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I will pay for the following article Discrimination in UK Employment Laws. The work is to be 6 pages with three to five sources, with in-text citations and a reference page.
I will pay for the following article Discrimination in UK Employment Laws. The work is to be 6 pages with three to five sources, with in-text citations and a reference page. There are no laws forbidding companies from enforcing a corporate Code of Conduct and thus Patrick’s stand that he is being discriminated against with regard to the laws specifically targeted against male employees is untenable and without proper justification. In a service industry like airlines or hostelling which has a high degree of public interaction, companies may be permitted to enforce rules that do not violate human rights.
As per the company’s rules, she is constrained to wear high heeled shoes which detrimentally exacerbate her spinal condition. She could put forth a representation before the management to be specifically waived from this condition and the management could consider her petition on its merits. Whether the management would be willing to make relaxation on health grounds in the case of Johanne remains is to be seen
This is a classic example of hazards arising out of rules enforced by the management which encourages sexual provocation and harassment of employees. Under S.6 of the Directive 2006/54/EC of the European Parliament ( of which the UK is also a signatory) “Harassment and sexual harassment are contrary to the principle of equal treatment between men and women and constitute discrimination on grounds of sex for the purposes of this Directive. These forms of discrimination occur not only in the workplace but also in the context of access to employment, vocational training and promotion.” (Directive 2006/54/EC of the European Parliament and of the Council 1). Thus, it is very much in Blade Airlines' business interests to prohibit such sexual harassment to Bernice and on her part. she could bring a suit against her employers for effective, proportionate and dissuasive penalties.” (Directive 2006/54/EC of the European Parliament and of the Council 4).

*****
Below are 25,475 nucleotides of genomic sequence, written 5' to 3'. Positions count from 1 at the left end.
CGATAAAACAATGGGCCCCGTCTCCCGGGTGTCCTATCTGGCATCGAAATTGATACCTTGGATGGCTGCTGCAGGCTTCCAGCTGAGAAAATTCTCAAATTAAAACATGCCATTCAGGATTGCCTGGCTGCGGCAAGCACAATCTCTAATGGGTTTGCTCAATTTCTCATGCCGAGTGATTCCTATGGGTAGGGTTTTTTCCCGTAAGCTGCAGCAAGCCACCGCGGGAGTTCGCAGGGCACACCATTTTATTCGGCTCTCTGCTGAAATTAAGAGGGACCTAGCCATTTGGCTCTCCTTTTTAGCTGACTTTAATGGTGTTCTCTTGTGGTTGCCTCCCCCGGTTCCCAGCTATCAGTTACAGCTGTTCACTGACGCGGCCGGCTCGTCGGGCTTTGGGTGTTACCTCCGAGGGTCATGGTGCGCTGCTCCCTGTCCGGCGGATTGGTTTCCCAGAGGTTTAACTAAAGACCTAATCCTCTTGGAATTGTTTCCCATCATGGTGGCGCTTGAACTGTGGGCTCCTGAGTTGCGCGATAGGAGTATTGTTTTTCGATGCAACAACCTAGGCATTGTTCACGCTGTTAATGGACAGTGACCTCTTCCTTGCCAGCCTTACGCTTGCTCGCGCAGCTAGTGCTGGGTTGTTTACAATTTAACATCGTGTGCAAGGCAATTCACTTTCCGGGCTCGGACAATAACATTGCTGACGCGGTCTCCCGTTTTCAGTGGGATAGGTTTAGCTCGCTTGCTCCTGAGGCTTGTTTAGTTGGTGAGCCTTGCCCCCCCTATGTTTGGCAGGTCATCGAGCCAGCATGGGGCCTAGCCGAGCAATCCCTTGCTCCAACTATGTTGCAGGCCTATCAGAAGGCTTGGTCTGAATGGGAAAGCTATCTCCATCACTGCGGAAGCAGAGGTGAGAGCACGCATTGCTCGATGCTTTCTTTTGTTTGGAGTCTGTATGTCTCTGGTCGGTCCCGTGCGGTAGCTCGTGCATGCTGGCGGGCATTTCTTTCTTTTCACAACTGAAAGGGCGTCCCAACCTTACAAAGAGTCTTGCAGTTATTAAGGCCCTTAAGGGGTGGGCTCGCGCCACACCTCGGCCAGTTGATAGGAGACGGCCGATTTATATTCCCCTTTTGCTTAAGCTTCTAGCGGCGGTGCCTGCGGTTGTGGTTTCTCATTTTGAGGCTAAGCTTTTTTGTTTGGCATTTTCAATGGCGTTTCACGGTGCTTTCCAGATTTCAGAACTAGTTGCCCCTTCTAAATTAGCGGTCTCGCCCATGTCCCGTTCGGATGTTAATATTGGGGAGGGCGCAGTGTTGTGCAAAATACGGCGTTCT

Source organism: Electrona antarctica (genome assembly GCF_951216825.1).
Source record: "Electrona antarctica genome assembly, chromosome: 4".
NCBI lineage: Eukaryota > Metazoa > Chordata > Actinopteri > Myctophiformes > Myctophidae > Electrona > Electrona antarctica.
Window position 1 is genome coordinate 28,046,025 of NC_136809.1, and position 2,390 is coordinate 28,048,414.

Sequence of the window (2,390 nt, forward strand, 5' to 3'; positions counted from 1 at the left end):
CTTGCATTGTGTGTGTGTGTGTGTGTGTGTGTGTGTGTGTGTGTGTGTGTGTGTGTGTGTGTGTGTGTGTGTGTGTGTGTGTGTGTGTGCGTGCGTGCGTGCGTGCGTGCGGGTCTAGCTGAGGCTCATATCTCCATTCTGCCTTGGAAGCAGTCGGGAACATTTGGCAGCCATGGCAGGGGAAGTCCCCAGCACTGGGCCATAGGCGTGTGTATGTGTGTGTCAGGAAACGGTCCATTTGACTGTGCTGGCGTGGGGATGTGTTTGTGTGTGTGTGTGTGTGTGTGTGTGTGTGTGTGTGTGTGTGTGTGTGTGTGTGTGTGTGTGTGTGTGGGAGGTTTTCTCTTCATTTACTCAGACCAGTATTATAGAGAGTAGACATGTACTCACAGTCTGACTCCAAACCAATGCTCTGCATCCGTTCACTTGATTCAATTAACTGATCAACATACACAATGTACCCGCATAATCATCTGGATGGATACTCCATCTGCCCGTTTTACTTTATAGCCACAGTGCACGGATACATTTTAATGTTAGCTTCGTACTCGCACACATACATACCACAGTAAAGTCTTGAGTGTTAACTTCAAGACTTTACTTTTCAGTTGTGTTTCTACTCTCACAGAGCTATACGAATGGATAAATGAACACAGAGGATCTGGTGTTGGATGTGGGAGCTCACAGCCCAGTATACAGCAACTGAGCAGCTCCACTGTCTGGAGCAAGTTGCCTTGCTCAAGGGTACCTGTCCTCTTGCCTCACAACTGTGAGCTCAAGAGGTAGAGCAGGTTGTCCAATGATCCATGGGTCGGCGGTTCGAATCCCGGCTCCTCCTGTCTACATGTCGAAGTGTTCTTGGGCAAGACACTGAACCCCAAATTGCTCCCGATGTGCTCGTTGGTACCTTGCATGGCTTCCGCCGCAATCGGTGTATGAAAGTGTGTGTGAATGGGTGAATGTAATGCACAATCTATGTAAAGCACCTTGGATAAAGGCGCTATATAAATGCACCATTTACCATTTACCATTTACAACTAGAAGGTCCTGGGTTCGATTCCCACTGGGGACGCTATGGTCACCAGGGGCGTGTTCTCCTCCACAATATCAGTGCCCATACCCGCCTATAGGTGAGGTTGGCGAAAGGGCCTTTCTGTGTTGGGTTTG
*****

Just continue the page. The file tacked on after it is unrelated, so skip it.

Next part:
In the case of Go Kidz Go v. Bourdouane [EAT 10 September 1996] the appeal tribunal affirmed that an employer has responsibility for preventing acts of sexual harassment by non-employees on employees in the course of their duties once such acts of harassment have been brought to the employer's attention.